Reader’s Journal: The Truth about the Harry Quebert Affair

The Truth About the Harry Quebert AffairNothing is better than getting lost in a good book. You’re reading along, completely absorbed, as the time passes. It must be hours, you think. You must be at least halfway through! And then you start to worry about the end, because you’re having such a good time with this book. It’s clever! It’s witty! You want to know what happens, but then at the same time you don’t because then it will all be over and you’ll have to pick out a new book and hope it’s at least half as engaging as this one.

And then you glance down at the little progress bar on your e-reader and see that you are actually only 28% through the book, and you feel a slight sense of unease. You could have sworn that you were much further along, because really how can the author keep this conceit (It’s clever! But it’s still a conceit!) going? Maybe you swiped something accidentally and it knocked your progress back. So you check. And the answer is no: you really are only 28% into this book. And the remaining 72% will feel like an eternity. It will feel like one of those runs where you are doing it just to get it done. No joy. No endorphins. No personal best. Just slogging straight through to the end.

That pretty much sums up how I feel about Joel Dicker’s The Truth about the Harry Quebert Affair. When I first heard about it this past summer, the plot sounded completely compelling: It’s 2008, and Marcus Goldman is a wunderkind novelist whose first book was a huge commercial success. But Marcus has a big problem: His second book is due, and he hasn’t written a word. He has writer’s block. Desperate for help, Marcus turns to his mentor, Harry Quebert, a writer whose novel, The Origins of Evil, published in 1975, has become an American classic, one of the finest love stories ever told.

Marcus goes to see Harry at his home in New Hampshire. While he’s there he makes a curious discovery about The Origins of Evil after snooping through some of Harry’s things, which is that the book is based on a love affair that Harry—in his early 30s in 1975—had with a 15-year-old girl named Nola Kellergan. Nola is somewhat famous in her own right, because in August of 1975 she disappeared under mysterious circumstances and was never found. Still unable to write, Marcus has returned, dejected, to New York when he hears the news that Harry has been arrested for Nola’s murder. Her body was found in his yard when landscapers were trying to plant some hydrangeas. The original manuscript of The Origins of Evil is also found in a leather satchel next to the body, with the inscription “Goodbye, my darling Nola” on the cover page. Marcus rushes to Harry’s side. Harry declares his innocence–at least when t comes to murder. Marcus decides that he will help Harry by discovering who actually killed Nola. And—here’s the kicker—along the way he’s persuaded by his agent, his publisher, and even Harry himself to write the story—the truth about the Harry Quebert affair.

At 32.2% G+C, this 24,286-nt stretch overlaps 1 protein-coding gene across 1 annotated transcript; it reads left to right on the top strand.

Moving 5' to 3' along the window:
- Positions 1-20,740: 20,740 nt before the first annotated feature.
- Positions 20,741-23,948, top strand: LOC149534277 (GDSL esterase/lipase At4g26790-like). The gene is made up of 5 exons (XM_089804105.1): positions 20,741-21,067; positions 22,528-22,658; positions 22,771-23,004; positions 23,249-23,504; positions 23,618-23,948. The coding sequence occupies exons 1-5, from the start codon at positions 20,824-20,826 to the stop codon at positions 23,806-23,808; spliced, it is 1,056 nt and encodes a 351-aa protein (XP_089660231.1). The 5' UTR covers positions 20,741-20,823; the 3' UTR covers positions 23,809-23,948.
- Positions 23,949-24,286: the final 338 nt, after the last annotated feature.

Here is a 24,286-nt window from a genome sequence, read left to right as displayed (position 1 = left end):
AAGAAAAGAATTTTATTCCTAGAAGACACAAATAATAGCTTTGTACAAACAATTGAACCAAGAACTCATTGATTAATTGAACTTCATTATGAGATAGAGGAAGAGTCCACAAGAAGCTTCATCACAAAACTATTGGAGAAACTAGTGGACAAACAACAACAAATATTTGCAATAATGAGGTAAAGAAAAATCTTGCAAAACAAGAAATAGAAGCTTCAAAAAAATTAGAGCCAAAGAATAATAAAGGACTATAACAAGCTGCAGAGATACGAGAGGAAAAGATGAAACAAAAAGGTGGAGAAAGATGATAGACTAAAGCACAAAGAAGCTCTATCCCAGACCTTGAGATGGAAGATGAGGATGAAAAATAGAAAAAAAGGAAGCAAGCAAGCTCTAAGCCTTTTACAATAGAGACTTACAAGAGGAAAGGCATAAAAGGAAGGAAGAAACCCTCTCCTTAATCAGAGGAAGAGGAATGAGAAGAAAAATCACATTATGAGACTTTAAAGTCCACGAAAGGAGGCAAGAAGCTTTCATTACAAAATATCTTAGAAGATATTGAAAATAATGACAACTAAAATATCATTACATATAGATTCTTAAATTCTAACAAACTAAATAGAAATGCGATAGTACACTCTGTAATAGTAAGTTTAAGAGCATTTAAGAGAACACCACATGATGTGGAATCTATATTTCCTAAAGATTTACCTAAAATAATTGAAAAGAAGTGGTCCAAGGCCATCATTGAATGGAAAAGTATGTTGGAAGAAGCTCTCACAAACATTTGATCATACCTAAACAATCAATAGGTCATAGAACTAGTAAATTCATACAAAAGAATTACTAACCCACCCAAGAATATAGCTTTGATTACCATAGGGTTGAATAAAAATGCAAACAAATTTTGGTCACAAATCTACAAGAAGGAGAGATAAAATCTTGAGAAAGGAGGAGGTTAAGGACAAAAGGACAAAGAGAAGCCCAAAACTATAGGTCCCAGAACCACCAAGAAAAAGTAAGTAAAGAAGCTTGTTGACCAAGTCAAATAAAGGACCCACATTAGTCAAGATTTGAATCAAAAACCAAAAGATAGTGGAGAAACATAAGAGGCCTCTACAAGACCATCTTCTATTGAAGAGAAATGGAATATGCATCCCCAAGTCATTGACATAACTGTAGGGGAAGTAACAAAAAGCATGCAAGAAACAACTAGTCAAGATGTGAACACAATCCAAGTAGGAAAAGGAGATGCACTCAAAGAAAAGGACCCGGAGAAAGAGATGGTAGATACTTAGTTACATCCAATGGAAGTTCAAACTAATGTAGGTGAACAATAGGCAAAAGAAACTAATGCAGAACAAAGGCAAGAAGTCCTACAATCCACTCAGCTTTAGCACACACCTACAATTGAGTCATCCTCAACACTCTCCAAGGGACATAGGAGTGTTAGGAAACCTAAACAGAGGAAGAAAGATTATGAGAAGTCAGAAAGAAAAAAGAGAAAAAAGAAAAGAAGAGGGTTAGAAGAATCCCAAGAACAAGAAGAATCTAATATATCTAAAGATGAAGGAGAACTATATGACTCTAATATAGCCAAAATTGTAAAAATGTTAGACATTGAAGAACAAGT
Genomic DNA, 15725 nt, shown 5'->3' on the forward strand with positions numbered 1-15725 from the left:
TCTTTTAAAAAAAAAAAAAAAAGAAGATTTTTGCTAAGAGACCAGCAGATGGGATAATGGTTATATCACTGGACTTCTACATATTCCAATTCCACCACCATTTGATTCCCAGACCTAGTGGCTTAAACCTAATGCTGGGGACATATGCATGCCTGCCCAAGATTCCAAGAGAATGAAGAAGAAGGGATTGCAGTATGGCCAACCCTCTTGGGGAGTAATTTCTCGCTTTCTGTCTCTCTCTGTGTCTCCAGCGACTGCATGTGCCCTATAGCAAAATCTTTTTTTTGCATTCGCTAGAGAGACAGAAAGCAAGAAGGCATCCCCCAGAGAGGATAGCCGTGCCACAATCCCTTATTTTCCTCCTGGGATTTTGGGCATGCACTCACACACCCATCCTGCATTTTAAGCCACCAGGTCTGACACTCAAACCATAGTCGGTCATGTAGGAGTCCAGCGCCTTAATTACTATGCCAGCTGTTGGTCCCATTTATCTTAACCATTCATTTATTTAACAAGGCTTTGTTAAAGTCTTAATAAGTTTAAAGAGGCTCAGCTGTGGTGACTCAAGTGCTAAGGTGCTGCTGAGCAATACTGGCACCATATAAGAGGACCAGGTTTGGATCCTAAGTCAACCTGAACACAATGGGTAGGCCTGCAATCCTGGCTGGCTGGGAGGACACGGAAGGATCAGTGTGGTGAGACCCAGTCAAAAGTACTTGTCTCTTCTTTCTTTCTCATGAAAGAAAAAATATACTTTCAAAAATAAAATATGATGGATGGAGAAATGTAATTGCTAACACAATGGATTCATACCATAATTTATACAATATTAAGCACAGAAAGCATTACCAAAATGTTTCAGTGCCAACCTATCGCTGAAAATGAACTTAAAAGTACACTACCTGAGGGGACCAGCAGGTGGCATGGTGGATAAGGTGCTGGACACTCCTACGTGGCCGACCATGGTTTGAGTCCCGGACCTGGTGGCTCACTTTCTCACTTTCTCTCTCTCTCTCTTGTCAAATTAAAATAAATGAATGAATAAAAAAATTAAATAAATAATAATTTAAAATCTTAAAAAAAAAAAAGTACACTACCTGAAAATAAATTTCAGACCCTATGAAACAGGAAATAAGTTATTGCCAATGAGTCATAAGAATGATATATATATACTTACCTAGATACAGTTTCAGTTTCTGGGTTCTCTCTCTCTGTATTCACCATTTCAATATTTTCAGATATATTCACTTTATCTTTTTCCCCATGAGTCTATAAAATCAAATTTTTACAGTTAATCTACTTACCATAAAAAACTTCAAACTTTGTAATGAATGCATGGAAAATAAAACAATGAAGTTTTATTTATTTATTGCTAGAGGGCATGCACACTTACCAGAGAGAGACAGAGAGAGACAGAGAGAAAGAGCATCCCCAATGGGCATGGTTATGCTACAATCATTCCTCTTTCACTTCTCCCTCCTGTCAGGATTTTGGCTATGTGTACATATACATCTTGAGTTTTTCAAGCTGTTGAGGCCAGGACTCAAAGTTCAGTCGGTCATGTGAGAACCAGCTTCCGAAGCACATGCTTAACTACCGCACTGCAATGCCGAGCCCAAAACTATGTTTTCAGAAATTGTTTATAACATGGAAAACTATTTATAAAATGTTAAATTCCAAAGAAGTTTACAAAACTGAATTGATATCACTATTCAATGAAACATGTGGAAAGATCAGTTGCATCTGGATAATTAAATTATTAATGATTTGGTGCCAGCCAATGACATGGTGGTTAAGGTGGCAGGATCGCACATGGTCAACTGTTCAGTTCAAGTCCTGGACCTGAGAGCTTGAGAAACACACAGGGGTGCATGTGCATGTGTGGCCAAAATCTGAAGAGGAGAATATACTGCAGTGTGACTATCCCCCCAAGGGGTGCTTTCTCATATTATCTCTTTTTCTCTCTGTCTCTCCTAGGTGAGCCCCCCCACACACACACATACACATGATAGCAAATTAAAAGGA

This novel has a bit of everything most of us bookish types enjoy: it’s a book about books, about writing. It’s clever and at times laugh-out-loud funny. It has a terrific setting (I don’t know about you, but I can’t resist books set in New England). But. The dialog is wooden. The characters are cliché. The metaphors are tired. Even the references (Harry Quebert/Humbert Humbert, Nola/Lola/Lolita) are kind of, well…yawn. And it just goes on. And on. And on. It twists. It twists again. And then—wait for it—another twist. Some of these twists you see coming from a thousand miles away, while others are just barely believable.

The author, Joel Dicker, is Swiss, and the book (originally written in French) was translated into English for an American audience (after becoming a blockbuster in Europe), so about halfway through the book I started to convince myself that Dicker was actually messing with the whole idea of the American novel—that there was some sort of inside joke and I wasn’t getting it. After I finished the book, I decided to look at some reviews to see if they would tell me what I was missing. Apparently, the answer is NOTHING. From The New Yorker: